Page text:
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A Different World, Nothing Has Changed

I recently finished re-watching all six-season of "A Different World". Yes, the pandemic has us all in various modes of binge-watching with myself deciding to take a blast from the past. 

The 144 episodes that my eyeballs went through, the same amount of times my shoulders danced to the amazing opening theme song (Aretha's version - Seasons 2-5 are the best, by far), served as a tribute to my youth, my upbringing, and in a time when the world feels chaotic and beyond understanding, takes me into a realm of laughter, culture, joy, and intrigue. 

Little did I know, the show I was using to take me away suddenly reminded me of where we are. 

A Different World reminded me of the varying differences not just in life, but in culture, television, and experiences that exist. True to its namesake, the show embodied how different worlds were...and remain. 

Growing up as a child in Brooklyn, NY, these were the shows that serve as the foundation of my youth and its memories. A Different World. The Cosby Show (yes, even now knowing what we know today about Bill Cosby). Living Single. Martin. The Fresh Prince of Bel-Air. And on, and on, and on. 

Not once did I ever think about these shows as a category, or even as a "genre" during my youth and adolescence. My friends - all of them - were also engaged in these shows. No matter what they looked like, spoke like, believed in, or spent like. 

It took me a long time - probably college - to realize that there were many who had very little knowledge of these shows. Or expressed interest in them. They were "black" shows. This became so very clear during my freshman year of college when my dorm was run over with excitement by the series finale of Friends

Don't get me wrong, it's a good show, but I've always thought it was overrated. Why? Because there was an original show of the same concept that was a much funnier and a much more authentic version of what life in New York City was like. Who hangs out in a Cafe, every day? On the same couch? 

And of course, all you need to do is dig into the history of Living Single, Friends, and NBC executives to find out the truth of it all. But I digress. 

It was then that it clicked - even in entertainment, and entertainment consumption, we are compartmentalized, ignorant, or bias. You can choose. 

But even in watching ADW, it was the content throughout the show that at the time was pushing the bar on then taboo topics. Of course, this is ADW's legacy, and it's why the series is so great. Sexuality (they couldn't even show a condom on television!). Racism. Prison system. Domestic Abuse. Education. Socioeconomics. Hey, it was the first television show in prime time to touch on the issue of AIDS (a tremendous must-see episode). ADW brought it strong. And while sitting there trying to get away from the daily beating of the world, ADW constantly reminded me every twenty-eight minutes of each episode, how little has changed.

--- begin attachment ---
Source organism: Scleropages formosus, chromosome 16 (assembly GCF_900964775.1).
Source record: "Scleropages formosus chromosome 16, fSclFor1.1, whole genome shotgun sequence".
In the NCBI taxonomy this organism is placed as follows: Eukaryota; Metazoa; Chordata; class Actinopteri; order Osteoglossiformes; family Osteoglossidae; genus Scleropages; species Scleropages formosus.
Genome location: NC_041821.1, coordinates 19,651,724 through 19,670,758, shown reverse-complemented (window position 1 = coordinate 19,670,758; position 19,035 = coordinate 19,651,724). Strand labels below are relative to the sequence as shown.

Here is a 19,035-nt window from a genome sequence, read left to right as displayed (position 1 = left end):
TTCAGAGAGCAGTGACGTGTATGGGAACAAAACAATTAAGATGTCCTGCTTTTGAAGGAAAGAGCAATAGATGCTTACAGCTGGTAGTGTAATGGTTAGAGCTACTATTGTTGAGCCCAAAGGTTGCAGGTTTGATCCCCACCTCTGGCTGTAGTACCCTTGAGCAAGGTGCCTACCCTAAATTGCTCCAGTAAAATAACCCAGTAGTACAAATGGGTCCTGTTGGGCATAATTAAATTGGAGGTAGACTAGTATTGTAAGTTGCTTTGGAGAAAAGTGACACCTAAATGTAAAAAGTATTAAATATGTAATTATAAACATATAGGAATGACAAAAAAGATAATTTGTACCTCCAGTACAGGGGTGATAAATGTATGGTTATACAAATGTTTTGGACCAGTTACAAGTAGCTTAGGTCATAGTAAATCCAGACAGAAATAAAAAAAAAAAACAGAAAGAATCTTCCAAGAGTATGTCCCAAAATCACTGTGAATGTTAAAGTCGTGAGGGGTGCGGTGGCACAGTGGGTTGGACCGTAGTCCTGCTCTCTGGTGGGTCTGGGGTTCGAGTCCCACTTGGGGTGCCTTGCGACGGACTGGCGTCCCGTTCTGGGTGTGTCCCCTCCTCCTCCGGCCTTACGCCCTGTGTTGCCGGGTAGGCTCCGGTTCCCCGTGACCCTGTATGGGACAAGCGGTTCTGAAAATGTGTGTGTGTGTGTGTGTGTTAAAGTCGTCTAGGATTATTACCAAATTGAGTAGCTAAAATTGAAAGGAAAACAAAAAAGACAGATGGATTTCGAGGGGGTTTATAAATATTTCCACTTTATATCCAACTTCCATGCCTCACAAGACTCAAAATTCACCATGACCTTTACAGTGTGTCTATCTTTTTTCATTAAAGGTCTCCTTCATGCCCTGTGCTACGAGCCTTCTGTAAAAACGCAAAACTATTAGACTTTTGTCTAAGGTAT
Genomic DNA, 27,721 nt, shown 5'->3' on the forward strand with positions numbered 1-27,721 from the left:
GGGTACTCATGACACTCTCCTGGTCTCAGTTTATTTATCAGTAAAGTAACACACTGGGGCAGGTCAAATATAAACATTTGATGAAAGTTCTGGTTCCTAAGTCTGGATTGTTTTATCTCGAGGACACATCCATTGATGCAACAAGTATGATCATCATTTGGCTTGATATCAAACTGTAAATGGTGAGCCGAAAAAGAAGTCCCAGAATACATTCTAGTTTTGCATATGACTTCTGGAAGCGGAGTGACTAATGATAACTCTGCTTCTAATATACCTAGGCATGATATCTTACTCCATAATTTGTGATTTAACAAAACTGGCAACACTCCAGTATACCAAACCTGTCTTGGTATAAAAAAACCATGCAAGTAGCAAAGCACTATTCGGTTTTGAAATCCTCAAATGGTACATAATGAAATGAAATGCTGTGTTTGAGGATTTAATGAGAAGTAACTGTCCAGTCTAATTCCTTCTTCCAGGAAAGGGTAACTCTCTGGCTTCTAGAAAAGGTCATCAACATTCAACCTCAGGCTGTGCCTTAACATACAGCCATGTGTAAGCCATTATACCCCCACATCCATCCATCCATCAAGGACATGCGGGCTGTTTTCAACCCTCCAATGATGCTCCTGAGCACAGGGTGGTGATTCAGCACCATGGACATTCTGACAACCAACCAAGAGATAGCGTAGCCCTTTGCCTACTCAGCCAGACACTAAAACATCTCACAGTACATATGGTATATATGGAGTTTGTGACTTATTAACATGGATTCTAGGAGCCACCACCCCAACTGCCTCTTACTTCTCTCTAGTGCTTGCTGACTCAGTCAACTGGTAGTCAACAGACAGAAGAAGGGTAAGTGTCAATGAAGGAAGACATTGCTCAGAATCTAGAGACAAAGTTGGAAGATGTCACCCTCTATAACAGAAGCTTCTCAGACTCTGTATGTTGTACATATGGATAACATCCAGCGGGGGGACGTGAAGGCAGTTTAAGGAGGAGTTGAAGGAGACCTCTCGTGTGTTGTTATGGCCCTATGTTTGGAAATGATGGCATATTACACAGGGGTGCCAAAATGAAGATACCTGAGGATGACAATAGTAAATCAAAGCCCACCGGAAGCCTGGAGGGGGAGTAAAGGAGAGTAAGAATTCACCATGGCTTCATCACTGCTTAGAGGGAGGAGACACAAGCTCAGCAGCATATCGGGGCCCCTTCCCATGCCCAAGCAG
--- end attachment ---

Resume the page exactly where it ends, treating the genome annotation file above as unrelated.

The most glaring episode was that of "The Cat's in a Cradle" (Season 5, Episode 14). The issue of racial confrontations and its birth from tunneled - and misguided - historical racial views and perceptions are all throughout this one. And while I sat on my couch binge-watching a show from 1992, it ALL felt so real, so relevant, so...unchanged. 

 

28 years later, we're still having the same conversations. Unable to truly see others. 

And while ADW was a trailblazer in the late '80s into the early '90s (the thought of dropping "nigger" in verbal and written form on national television so easily even shocked me), the idea that we're almost three decades removed and are still battling the same thought processes and ideologies - some probably would say on a stronger, louder platform, today - is disappointing. It says so much for the fight for equality and where we need to go. 

With that said, if you're feeling nostalgic, or even explorative on some classics you might have missed, definitely give ADW a spin on Amazon Prime. Even for just a few must-see episodes. Obviously, I'm going to recommend it - it's a tremendous show that served as the groundwork for so many topics, the starting point for so many actors (hello Jada Pinkett!), and everything that was so fashionable and awesome about the budding '90s. 

And oh yeah, skip the first season. Don't waste your time on that.  

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